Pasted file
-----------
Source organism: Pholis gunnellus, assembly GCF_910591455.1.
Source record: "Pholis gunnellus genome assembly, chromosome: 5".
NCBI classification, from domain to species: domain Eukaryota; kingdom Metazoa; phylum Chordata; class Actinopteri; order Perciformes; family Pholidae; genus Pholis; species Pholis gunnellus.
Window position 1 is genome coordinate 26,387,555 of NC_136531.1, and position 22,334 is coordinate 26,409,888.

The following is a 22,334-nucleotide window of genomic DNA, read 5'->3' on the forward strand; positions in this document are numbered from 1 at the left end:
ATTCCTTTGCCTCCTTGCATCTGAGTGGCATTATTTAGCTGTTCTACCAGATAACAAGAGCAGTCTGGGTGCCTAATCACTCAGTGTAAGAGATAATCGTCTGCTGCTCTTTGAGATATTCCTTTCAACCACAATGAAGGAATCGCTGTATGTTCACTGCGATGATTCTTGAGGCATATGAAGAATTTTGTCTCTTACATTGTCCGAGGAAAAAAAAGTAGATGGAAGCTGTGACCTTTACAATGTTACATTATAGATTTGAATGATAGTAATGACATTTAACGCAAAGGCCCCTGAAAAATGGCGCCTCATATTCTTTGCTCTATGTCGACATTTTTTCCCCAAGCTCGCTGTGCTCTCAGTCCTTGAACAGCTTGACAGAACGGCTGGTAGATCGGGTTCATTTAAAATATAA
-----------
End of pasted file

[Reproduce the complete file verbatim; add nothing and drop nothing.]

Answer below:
Source organism: Pholis gunnellus, assembly GCF_910591455.1.
Source record: "Pholis gunnellus genome assembly, chromosome: 5".
NCBI classification, from domain to species: domain Eukaryota; kingdom Metazoa; phylum Chordata; class Actinopteri; order Perciformes; family Pholidae; genus Pholis; species Pholis gunnellus.
Window position 1 is genome coordinate 26,387,555 of NC_136531.1, and position 22,334 is coordinate 26,409,888.

The following is a 22,334-nucleotide window of genomic DNA, read 5'->3' on the forward strand; positions in this document are numbered from 1 at the left end:
ATTCCTTTGCCTCCTTGCATCTGAGTGGCATTATTTAGCTGTTCTACCAGATAACAAGAGCAGTCTGGGTGCCTAATCACTCAGTGTAAGAGATAATCGTCTGCTGCTCTTTGAGATATTCCTTTCAACCACAATGAAGGAATCGCTGTATGTTCACTGCGATGATTCTTGAGGCATATGAAGAATTTTGTCTCTTACATTGTCCGAGGAAAAAAAAGTAGATGGAAGCTGTGACCTTTACAATGTTACATTATAGATTTGAATGATAGTAATGACATTTAACGCAAAGGCCCCTGAAAAATGGCGCCTCATATTCTTTGCTCTATGTCGACATTTTTTCCCCAAGCTCGCTGTGCTCTCAGTCCTTGAACAGCTTGACAGAACGGCTGGTAGATCGGGTTCATTTAAAATATAA